The effect of ferrite bead on conducted emission in an automotive LED driver module with DC-DC converters

Coskun O., Eken R., Cevik O., YILMAZ G.

ANALOG INTEGRATED CIRCUITS AND SIGNAL PROCESSING, vol.113, no.2, pp.197-209, 2022 (SCI-Expanded) identifier identifier

  • Publication Type: Article / Article
  • Volume: 113 Issue: 2
  • Publication Date: 2022
  • Doi Number: 10.1007/s10470-022-02068-1
  • Journal Indexes: Science Citation Index Expanded (SCI-EXPANDED), Scopus, Aerospace Database, Applied Science & Technology Source, Communication Abstracts, Compendex, Computer & Applied Sciences, INSPEC, Metadex, DIALNET, Civil Engineering Abstracts
  • Page Numbers: pp.197-209
  • Keywords: LED driver module, Electromagnetic compatibility, Conducted emission test, Ferrite bead, Resonance effect, EMI REDUCTION
  • Bursa Uludag University Affiliated: Yes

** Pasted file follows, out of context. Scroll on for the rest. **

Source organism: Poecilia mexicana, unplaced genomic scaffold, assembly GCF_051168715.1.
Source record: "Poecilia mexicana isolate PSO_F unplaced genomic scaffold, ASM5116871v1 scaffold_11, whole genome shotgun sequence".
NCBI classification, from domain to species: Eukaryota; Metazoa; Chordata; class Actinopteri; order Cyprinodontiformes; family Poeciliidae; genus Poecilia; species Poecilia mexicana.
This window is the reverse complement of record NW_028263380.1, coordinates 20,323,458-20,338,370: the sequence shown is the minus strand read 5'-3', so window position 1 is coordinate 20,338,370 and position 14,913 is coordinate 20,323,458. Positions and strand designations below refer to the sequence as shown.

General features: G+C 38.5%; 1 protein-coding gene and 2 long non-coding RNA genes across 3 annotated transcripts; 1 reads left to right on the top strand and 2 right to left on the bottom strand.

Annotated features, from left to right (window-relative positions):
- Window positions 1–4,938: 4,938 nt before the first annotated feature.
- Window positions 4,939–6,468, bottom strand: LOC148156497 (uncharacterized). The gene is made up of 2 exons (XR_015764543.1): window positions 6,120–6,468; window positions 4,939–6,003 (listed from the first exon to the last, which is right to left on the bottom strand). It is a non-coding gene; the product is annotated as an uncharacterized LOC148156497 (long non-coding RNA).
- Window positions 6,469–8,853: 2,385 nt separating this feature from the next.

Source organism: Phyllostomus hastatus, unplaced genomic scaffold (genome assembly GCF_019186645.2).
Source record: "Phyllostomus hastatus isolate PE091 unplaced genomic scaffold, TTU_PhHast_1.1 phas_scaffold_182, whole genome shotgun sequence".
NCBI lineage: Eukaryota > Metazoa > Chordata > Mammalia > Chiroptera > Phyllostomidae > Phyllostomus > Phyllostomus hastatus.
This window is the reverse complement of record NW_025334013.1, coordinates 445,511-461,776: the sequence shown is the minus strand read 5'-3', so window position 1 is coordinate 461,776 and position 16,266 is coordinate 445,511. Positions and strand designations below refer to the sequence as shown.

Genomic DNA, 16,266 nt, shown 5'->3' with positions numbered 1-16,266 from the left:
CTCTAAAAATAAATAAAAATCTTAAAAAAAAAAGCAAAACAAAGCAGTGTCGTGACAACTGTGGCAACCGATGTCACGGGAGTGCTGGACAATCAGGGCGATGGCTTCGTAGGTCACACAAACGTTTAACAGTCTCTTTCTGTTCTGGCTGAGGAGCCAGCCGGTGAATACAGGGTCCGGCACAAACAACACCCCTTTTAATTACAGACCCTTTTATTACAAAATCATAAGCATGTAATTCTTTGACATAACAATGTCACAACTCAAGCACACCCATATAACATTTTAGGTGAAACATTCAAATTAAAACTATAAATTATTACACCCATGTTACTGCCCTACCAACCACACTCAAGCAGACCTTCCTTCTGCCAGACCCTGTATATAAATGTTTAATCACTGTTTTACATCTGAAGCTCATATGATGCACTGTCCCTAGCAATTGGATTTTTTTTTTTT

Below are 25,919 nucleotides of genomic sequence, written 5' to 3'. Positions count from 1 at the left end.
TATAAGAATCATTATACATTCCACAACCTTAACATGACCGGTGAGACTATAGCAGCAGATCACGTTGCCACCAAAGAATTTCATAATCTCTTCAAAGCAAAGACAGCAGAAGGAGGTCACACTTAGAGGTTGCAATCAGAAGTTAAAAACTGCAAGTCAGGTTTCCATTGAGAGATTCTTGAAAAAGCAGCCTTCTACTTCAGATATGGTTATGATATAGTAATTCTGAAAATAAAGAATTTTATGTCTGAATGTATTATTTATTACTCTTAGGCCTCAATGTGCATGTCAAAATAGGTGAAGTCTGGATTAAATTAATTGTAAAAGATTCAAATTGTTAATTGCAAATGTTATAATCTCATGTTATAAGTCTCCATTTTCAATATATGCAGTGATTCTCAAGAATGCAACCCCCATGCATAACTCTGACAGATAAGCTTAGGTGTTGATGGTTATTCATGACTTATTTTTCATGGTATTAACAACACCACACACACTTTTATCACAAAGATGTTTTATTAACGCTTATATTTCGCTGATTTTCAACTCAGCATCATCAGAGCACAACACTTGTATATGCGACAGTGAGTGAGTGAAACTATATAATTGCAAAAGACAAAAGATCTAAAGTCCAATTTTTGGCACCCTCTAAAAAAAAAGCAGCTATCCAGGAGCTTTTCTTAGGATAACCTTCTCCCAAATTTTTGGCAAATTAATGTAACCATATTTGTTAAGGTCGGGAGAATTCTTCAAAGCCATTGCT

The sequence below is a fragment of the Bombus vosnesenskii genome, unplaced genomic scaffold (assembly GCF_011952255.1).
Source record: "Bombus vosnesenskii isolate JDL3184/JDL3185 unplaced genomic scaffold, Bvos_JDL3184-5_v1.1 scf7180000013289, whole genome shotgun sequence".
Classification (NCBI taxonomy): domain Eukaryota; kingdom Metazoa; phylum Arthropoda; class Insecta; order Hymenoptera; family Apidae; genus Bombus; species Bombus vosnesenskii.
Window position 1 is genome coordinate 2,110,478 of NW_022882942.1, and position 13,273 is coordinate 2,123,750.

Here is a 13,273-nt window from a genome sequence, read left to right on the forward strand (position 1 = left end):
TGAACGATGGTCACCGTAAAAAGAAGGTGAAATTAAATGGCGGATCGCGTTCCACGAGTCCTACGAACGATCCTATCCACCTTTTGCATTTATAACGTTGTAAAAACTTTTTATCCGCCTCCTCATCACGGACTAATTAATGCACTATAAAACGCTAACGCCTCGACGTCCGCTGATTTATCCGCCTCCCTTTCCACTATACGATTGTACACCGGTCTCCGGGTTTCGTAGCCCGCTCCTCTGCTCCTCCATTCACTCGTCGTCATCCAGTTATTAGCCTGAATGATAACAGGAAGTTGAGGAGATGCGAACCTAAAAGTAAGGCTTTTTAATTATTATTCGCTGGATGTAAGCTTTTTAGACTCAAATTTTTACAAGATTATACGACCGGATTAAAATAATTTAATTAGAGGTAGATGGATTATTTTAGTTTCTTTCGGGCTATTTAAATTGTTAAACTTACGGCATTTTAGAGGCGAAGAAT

Commonly, ferrite beads are used for reducing high-frequency emissions generated by electronic modules. Even though the high impedance attribute of ferrite beads at high frequencies is useful in reducing radiated emissions (RE), their inductive character in the low-frequency region necessitates consideration of conducted emissions (CE). In this research, the behavior of the ferrite bead used for reducing the emissions generated by the LED driver module of the front fog lamp of a passenger vehicle has been experimentally investigated in the low-frequency region. For this purpose, the CE test, which is one of the most crucial electromagnetic compatibility (EMC) tests in the automotive industry, has been performed. Moreover, two different designs of the concerned PCBs have been research and developed. Then, CE tests have been carried out for both designs in a semi-anechoic chamber. Thus, the highest CE values for the model including ferrite bead have been obtained as 82.49 dB mu V for 210 kHz but for the model including 0R (zero-ohm) have been acquired as 78.81 dB mu V for 182 kHz, respectively. Using empirical results obtained in this research, effect of ferrite bead in the 150 kHz-108 MHz frequency range has been examined and interpreted with the help of corresponding simulations.